United States District Court, W.D. Missouri, Western Division
ORDER GRANTING MOTION TO DISMISS
KAYS, JUDGE UNITED STATES DISTRICT COURT
civil rights action arises from Defendant City of Kansas
City, Missouri's alleged practice of discriminating
against its black employees, including Plaintiff Tommie
Hardy. Now before the Court is Defendant's motion to
dismiss (Doc. 29). The Court GRANTS the motion to dismiss for
failure to state a claim under Federal Rule of Civil
Procedure 12(b)(6). Because Plaintiff still cannot show
sufficient facts to support his claims, this dismissal is
Rule 12(b)(6), the court may dismiss a complaint for
“fail[ing] to state a claim upon which relief can be
granted.” A complaint survives a Rule 12(b)(6) motion
if it contains “sufficient factual matter, accepted as
true, ‘to state a claim to relief that is plausible on
its face.'” Ashcroft v. Iqbal, 556 U.S.
662, 678 (2009) (quoting Bell Atl. Corp. v. Twombly,
550 U.S. 544, 570 (2007)). A claim is plausible on its face
when “the plaintiff pleads factual content that allows
the court to draw the reasonable inference that the defendant
is liable for the misconduct alleged.” Id.
While “legal conclusions can provide the framework of
the complaint, ” those conclusions “must be
supported by factual allegations.” Hager v. Ark.
Dep't of Health, 735 F.3d 1009, 1014 (8th Cir. 2013)
(citing Iqbal, 556 U.S. at 508). Mere labels and
conclusions, or formulaic recitations of the elements of a
cause of action, are insufficient. Twombly, 550 U.S.
at 555. In ruling on a Rule 12(b)(6) motion, a court treats
all well-pleaded facts in a complaint as true and construes
them in the plaintiff's favor. Id. at 554.
this comes to the Court on a motion to dismiss, the Court
recounts the background in a light most favorable to the
Plaintiff, giving him the benefit of all reasonable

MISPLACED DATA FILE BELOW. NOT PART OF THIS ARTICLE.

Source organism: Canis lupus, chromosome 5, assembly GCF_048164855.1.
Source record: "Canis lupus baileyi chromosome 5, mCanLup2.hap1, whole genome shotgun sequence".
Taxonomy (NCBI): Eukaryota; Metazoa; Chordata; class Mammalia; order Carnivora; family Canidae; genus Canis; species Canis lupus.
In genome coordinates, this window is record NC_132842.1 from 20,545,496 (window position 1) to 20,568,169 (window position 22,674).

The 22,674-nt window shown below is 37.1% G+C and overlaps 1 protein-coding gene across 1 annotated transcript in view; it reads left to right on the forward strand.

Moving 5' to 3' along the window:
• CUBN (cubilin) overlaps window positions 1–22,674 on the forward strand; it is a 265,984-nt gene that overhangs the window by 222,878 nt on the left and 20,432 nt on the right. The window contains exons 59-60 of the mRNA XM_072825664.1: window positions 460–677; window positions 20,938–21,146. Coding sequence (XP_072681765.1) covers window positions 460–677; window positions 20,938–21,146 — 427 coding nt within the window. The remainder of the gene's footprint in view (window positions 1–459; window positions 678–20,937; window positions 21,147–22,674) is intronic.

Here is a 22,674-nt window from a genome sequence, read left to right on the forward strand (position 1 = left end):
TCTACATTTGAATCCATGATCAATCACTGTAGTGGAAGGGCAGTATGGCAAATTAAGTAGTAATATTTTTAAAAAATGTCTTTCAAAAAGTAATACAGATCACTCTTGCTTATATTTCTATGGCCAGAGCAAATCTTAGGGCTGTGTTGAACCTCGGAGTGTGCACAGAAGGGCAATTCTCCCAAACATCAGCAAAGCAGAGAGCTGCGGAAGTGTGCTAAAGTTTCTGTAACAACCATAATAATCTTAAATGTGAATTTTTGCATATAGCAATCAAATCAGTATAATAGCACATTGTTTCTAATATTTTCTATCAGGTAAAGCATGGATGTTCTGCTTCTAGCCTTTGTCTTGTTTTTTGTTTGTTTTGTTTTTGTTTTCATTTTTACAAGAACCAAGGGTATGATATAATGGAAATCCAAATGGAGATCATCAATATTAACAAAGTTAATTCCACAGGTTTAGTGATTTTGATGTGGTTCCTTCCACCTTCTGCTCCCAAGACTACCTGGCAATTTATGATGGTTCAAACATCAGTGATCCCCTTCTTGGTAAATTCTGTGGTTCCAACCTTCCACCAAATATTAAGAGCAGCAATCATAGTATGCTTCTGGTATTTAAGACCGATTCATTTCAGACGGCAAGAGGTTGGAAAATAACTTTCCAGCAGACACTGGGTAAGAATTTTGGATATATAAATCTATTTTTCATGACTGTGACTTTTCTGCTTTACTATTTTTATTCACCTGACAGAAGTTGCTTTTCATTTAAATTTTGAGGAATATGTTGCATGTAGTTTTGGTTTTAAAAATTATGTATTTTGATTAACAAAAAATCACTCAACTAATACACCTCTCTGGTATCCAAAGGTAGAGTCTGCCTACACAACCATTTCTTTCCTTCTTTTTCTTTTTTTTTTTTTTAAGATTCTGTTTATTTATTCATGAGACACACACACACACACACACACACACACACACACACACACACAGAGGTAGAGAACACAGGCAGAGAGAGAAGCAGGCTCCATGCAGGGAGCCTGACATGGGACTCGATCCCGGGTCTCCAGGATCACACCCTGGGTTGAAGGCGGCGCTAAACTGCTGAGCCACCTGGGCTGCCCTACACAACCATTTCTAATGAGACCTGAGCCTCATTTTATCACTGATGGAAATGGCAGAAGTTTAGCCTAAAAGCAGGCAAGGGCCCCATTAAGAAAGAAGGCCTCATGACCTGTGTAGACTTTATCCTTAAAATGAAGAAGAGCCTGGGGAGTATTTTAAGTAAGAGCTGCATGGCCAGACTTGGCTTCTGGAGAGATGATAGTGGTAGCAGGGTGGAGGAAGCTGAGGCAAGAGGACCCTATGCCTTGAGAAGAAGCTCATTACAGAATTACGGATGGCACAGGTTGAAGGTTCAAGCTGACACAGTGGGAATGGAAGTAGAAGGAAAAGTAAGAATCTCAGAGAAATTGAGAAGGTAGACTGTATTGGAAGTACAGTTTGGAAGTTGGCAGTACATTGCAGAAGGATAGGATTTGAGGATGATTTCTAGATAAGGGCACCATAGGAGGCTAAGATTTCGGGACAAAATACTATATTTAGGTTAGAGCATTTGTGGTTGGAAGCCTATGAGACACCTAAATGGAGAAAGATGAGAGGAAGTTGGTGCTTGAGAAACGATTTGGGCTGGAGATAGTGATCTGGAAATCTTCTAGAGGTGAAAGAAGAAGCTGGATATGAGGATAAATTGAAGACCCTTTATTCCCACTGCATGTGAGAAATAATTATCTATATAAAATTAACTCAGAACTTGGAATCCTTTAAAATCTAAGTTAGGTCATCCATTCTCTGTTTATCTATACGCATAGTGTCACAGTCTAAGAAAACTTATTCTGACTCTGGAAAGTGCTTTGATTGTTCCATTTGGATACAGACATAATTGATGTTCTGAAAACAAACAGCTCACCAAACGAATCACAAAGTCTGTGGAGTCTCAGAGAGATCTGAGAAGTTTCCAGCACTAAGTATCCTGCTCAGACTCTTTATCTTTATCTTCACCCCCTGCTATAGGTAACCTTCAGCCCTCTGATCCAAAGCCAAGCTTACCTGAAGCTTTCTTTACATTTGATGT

is a black male who has been employed by Defendant since
1993. During that time, he alleges the following incidents
have arisen during his employment:
in or about August 2006, Plaintiff received a letter of
reprimand, the details of which are not included in his
on or about May 18, 2016, Plaintiff was “pulled away
from [his] assignment” at an electrical power box and
replaced with a white employee. While Plaintiff was off the
assignment, an error occurred which resulted in Defendant
draining approximately 3.5 million gallons of water.
on or about September 27, 2016, Defendant directed Plaintiff
to attend a meeting regarding the water loss incident. At
that meeting, Plaintiff explained that he was not involved in
the error that resulted in the accidental draining of
millions of gallons of water. The white employee who replaced
him also denied his involvement in the error. Ultimately, the
meeting resulted in Defendant suspending Plaintiff for three
days without pay, based on the error and Plaintiff's
letter of reprimand. Plaintiff claims this suspension without
pay was due to Defendant believing the white employee's
word over Plaintiff's, allegedly based solely on race.
in or about 2017, Plaintiff suffered a shoulder injury and
asked for temporary reassignment. A white supervisor told him
that he needed to provide a doctor's note to be
temporarily reassigned. The next year, in 2018, that same
white supervisor did not require a doctor's note from a
white employee who requested reassignment because he was
feeling ill. Instead he temporarily reassigned him based on
his personal assertion of illness.
March 2019, Plaintiff filed suit in Missouri state court
alleging violations under 42 U.S.C. §§ 1981, 1983,
1985, and 1986. Defendant timely removed to this Court,
invoking its federal-question jurisdiction. Defendant moved
to dismiss Plaintiff's complaint for failure to state a
claim. This Court granted that motion (Doc. 23), and
Plaintiff timely filed an amended complaint (Doc. 25).
support his amended complaint, Plaintiff cites two prior
decisions in Missouri state court where a jury found
Defendant liable for conduct relating to racial
discrimination. First, Plaintiff cites Johnson v. City of
Kansas City, Mo., No. 1616-CV08470. In this case, a jury
found Defendant liable for retaliation after Plaintiff
reported racial discrimination, from 2012- 2014. Next, he
cites McKinney v. City of Kansas City, Mo., No.
1616-CV02932. In this case, a jury found Defendant liable for
race discrimination, creating a hostile work environment, and
retaliation after Plaintiff reported the racial
discrimination, from 2011-2015. Moreover, Plaintiff cites
testimony from those trials and identifies twenty-three state
court cases against Defendant where it was accused of
engaging in harassment, discrimination, creating a hostile
work environment, and retaliation. The only details provided
on the cases are their names.
has now again filed a motion to dismiss, claiming that
Plaintiff has still failed to state a claim of municipal